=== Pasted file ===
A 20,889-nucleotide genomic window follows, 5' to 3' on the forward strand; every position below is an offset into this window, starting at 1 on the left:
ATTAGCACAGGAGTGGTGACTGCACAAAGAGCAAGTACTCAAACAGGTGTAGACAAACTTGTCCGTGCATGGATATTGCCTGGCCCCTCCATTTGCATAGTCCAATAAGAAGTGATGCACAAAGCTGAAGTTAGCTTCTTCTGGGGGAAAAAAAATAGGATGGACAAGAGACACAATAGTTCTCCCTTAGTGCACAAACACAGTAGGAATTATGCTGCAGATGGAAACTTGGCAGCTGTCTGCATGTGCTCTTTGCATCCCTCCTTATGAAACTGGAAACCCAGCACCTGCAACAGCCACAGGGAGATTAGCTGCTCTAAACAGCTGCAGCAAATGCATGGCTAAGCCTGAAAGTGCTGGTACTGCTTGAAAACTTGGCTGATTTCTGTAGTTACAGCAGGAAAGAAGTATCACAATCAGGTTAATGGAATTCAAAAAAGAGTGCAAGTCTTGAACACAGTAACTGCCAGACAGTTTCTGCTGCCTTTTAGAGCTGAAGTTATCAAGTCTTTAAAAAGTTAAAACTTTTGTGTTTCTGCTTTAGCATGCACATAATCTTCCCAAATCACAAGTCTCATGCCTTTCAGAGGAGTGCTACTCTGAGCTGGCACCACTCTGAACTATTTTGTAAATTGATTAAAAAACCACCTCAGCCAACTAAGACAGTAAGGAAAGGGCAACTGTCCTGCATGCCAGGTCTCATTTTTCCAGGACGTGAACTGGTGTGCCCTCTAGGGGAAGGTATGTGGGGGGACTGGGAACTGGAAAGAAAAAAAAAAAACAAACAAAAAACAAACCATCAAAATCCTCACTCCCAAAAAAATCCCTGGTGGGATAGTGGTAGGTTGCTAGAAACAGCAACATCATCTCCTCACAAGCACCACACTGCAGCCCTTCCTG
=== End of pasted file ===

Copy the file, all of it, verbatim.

A 20,889-nucleotide genomic window follows, 5' to 3' on the forward strand; every position below is an offset into this window, starting at 1 on the left:
ATTAGCACAGGAGTGGTGACTGCACAAAGAGCAAGTACTCAAACAGGTGTAGACAAACTTGTCCGTGCATGGATATTGCCTGGCCCCTCCATTTGCATAGTCCAATAAGAAGTGATGCACAAAGCTGAAGTTAGCTTCTTCTGGGGGAAAAAAAATAGGATGGACAAGAGACACAATAGTTCTCCCTTAGTGCACAAACACAGTAGGAATTATGCTGCAGATGGAAACTTGGCAGCTGTCTGCATGTGCTCTTTGCATCCCTCCTTATGAAACTGGAAACCCAGCACCTGCAACAGCCACAGGGAGATTAGCTGCTCTAAACAGCTGCAGCAAATGCATGGCTAAGCCTGAAAGTGCTGGTACTGCTTGAAAACTTGGCTGATTTCTGTAGTTACAGCAGGAAAGAAGTATCACAATCAGGTTAATGGAATTCAAAAAAGAGTGCAAGTCTTGAACACAGTAACTGCCAGACAGTTTCTGCTGCCTTTTAGAGCTGAAGTTATCAAGTCTTTAAAAAGTTAAAACTTTTGTGTTTCTGCTTTAGCATGCACATAATCTTCCCAAATCACAAGTCTCATGCCTTTCAGAGGAGTGCTACTCTGAGCTGGCACCACTCTGAACTATTTTGTAAATTGATTAAAAAACCACCTCAGCCAACTAAGACAGTAAGGAAAGGGCAACTGTCCTGCATGCCAGGTCTCATTTTTCCAGGACGTGAACTGGTGTGCCCTCTAGGGGAAGGTATGTGGGGGGACTGGGAACTGGAAAGAAAAAAAAAAAACAAACAAAAAACAAACCATCAAAATCCTCACTCCCAAAAAAATCCCTGGTGGGATAGTGGTAGGTTGCTAGAAACAGCAACATCATCTCCTCACAAGCACCACACTGCAGCCCTTCCTG